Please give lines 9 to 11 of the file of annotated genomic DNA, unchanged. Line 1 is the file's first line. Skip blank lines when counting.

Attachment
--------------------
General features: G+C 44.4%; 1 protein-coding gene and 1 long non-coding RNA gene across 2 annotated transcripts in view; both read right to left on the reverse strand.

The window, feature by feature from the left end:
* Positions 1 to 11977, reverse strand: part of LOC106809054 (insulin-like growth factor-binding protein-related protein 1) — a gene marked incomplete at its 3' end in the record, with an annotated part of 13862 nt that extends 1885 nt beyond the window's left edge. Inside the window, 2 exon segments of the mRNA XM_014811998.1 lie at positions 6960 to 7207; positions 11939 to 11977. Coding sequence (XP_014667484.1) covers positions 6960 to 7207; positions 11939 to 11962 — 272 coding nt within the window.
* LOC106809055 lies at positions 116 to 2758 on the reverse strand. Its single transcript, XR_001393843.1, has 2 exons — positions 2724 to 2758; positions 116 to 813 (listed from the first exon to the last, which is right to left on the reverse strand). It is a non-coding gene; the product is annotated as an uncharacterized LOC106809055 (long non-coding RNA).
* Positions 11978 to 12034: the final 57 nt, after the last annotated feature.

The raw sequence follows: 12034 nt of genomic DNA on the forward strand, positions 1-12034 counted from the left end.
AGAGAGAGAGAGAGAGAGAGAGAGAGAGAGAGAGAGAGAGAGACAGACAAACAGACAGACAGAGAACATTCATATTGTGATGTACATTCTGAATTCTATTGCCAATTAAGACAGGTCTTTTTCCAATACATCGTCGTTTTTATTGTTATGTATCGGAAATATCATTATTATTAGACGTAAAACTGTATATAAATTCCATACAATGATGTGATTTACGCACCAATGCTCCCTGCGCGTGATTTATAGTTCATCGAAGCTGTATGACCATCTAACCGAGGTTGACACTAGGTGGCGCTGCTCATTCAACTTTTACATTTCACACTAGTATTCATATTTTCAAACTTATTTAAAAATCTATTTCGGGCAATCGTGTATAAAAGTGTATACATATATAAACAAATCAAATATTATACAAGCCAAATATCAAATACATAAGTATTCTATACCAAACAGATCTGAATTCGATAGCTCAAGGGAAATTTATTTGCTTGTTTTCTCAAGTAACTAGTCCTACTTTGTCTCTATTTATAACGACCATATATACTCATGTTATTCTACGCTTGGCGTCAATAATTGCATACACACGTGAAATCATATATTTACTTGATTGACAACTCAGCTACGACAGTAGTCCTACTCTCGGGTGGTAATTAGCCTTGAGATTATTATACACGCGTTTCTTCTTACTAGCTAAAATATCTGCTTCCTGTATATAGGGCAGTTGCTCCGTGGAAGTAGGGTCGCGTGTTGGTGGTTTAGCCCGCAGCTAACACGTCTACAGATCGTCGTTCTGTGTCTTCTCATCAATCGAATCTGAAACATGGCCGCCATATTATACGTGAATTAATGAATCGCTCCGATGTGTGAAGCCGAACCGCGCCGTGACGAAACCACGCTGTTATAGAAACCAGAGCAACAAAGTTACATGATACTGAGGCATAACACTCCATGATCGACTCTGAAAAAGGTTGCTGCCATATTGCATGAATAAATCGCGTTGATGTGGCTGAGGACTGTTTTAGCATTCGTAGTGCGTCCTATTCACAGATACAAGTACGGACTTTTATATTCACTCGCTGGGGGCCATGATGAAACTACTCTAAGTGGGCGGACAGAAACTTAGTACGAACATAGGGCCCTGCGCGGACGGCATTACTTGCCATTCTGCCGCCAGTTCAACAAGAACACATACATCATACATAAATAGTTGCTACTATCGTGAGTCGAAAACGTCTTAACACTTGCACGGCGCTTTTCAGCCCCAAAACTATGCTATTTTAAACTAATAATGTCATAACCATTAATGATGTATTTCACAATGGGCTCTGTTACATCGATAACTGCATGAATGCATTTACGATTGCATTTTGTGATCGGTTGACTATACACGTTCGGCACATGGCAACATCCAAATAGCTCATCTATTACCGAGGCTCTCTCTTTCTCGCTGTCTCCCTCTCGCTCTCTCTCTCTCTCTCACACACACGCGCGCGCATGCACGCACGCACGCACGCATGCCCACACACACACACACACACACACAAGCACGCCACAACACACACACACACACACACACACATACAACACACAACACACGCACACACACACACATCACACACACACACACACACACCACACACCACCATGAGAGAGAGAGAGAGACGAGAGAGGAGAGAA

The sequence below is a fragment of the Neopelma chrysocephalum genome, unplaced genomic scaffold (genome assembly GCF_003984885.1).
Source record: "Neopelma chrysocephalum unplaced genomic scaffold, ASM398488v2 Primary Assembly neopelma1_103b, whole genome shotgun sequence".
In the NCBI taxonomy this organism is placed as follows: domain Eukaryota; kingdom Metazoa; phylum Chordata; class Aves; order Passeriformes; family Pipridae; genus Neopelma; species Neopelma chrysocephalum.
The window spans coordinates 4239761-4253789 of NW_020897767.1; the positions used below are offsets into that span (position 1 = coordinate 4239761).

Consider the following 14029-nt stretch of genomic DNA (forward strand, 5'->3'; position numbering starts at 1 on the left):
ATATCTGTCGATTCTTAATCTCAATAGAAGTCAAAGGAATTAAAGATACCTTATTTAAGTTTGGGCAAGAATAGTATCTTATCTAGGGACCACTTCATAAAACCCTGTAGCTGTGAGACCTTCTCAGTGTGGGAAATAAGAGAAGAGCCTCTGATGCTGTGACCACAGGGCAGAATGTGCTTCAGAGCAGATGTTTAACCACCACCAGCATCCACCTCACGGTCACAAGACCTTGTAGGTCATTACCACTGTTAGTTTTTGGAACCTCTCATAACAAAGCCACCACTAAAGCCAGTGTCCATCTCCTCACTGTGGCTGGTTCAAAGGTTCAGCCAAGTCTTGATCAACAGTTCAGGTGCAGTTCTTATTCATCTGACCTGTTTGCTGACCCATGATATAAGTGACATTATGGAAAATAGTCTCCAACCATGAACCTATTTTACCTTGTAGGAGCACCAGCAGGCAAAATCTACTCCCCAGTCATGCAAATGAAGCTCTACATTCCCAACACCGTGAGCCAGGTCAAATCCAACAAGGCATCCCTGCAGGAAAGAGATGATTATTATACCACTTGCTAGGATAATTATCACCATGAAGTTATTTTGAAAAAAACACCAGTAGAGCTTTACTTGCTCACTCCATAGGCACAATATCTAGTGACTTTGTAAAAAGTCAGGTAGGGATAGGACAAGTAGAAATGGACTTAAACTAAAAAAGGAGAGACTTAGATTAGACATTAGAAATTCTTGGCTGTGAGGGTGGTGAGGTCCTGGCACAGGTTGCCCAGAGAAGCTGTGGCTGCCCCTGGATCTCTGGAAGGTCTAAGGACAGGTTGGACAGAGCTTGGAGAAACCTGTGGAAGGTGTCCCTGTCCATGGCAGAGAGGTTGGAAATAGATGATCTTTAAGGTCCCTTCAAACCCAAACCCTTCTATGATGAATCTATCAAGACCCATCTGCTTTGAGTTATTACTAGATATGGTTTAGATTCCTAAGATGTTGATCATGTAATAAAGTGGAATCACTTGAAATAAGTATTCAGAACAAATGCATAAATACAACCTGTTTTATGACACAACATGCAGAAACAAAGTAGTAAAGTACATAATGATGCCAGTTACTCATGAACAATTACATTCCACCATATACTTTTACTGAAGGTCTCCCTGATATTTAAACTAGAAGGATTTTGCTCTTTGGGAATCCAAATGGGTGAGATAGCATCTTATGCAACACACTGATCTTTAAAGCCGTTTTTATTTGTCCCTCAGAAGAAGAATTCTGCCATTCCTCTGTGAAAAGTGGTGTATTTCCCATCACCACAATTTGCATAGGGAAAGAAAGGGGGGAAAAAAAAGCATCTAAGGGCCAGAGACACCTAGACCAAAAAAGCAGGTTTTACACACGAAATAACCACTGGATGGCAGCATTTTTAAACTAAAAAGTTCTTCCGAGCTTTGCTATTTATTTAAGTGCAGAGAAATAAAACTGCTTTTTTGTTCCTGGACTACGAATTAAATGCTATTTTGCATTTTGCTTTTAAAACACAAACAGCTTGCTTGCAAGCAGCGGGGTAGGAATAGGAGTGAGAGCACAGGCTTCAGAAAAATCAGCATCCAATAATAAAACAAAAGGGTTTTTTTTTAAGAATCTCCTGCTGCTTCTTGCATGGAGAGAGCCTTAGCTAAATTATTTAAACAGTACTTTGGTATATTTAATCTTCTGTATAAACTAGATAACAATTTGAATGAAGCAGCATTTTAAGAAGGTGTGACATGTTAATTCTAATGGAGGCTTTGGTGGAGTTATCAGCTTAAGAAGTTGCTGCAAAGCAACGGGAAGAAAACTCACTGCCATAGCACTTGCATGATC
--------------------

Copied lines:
Source record: "Neopelma chrysocephalum unplaced genomic scaffold, ASM398488v2 Primary Assembly neopelma1_103b, whole genome shotgun sequence".
In the NCBI taxonomy this organism is placed as follows: domain Eukaryota; kingdom Metazoa; phylum Chordata; class Aves; order Passeriformes; family Pipridae; genus Neopelma; species Neopelma chrysocephalum.
The window spans coordinates 4239761-4253789 of NW_020897767.1; the positions used below are offsets into that span (position 1 = coordinate 4239761).